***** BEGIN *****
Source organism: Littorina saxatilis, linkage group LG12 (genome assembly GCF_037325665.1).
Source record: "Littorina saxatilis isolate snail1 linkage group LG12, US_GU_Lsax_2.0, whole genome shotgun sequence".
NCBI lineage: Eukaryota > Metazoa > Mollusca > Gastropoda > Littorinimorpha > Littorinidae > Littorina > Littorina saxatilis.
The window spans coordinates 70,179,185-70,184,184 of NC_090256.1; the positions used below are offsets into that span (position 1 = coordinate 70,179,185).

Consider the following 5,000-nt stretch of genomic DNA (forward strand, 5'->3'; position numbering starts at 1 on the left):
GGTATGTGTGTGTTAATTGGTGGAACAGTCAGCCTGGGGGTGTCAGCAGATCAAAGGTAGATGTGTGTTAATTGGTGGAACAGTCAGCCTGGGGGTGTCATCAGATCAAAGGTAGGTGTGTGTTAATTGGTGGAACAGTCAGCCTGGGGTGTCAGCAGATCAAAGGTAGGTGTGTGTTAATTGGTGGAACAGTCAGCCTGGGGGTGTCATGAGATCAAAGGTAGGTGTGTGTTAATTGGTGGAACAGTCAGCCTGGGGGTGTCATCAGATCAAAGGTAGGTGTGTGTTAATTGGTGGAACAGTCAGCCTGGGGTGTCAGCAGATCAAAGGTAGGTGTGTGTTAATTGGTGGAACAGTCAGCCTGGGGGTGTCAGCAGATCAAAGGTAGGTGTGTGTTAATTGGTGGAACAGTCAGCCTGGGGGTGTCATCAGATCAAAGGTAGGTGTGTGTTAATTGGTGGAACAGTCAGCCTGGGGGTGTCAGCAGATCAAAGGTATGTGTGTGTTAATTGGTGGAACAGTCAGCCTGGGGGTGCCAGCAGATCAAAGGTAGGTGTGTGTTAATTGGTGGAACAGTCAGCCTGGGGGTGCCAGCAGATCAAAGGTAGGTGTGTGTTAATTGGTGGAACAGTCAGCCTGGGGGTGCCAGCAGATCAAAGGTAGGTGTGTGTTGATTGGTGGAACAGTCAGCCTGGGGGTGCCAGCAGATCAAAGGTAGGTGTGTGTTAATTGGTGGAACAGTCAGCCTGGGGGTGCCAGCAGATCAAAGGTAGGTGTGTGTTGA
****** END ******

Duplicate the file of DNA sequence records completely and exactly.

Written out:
Source organism: Littorina saxatilis, linkage group LG12 (genome assembly GCF_037325665.1).
Source record: "Littorina saxatilis isolate snail1 linkage group LG12, US_GU_Lsax_2.0, whole genome shotgun sequence".
NCBI lineage: Eukaryota > Metazoa > Mollusca > Gastropoda > Littorinimorpha > Littorinidae > Littorina > Littorina saxatilis.
The window spans coordinates 70,179,185-70,184,184 of NC_090256.1; the positions used below are offsets into that span (position 1 = coordinate 70,179,185).

Consider the following 5,000-nt stretch of genomic DNA (forward strand, 5'->3'; position numbering starts at 1 on the left):
GGTATGTGTGTGTTAATTGGTGGAACAGTCAGCCTGGGGGTGTCAGCAGATCAAAGGTAGATGTGTGTTAATTGGTGGAACAGTCAGCCTGGGGGTGTCATCAGATCAAAGGTAGGTGTGTGTTAATTGGTGGAACAGTCAGCCTGGGGTGTCAGCAGATCAAAGGTAGGTGTGTGTTAATTGGTGGAACAGTCAGCCTGGGGGTGTCATGAGATCAAAGGTAGGTGTGTGTTAATTGGTGGAACAGTCAGCCTGGGGGTGTCATCAGATCAAAGGTAGGTGTGTGTTAATTGGTGGAACAGTCAGCCTGGGGTGTCAGCAGATCAAAGGTAGGTGTGTGTTAATTGGTGGAACAGTCAGCCTGGGGGTGTCAGCAGATCAAAGGTAGGTGTGTGTTAATTGGTGGAACAGTCAGCCTGGGGGTGTCATCAGATCAAAGGTAGGTGTGTGTTAATTGGTGGAACAGTCAGCCTGGGGGTGTCAGCAGATCAAAGGTATGTGTGTGTTAATTGGTGGAACAGTCAGCCTGGGGGTGCCAGCAGATCAAAGGTAGGTGTGTGTTAATTGGTGGAACAGTCAGCCTGGGGGTGCCAGCAGATCAAAGGTAGGTGTGTGTTAATTGGTGGAACAGTCAGCCTGGGGGTGCCAGCAGATCAAAGGTAGGTGTGTGTTGATTGGTGGAACAGTCAGCCTGGGGGTGCCAGCAGATCAAAGGTAGGTGTGTGTTAATTGGTGGAACAGTCAGCCTGGGGGTGCCAGCAGATCAAAGGTAGGTGTGTGTTGA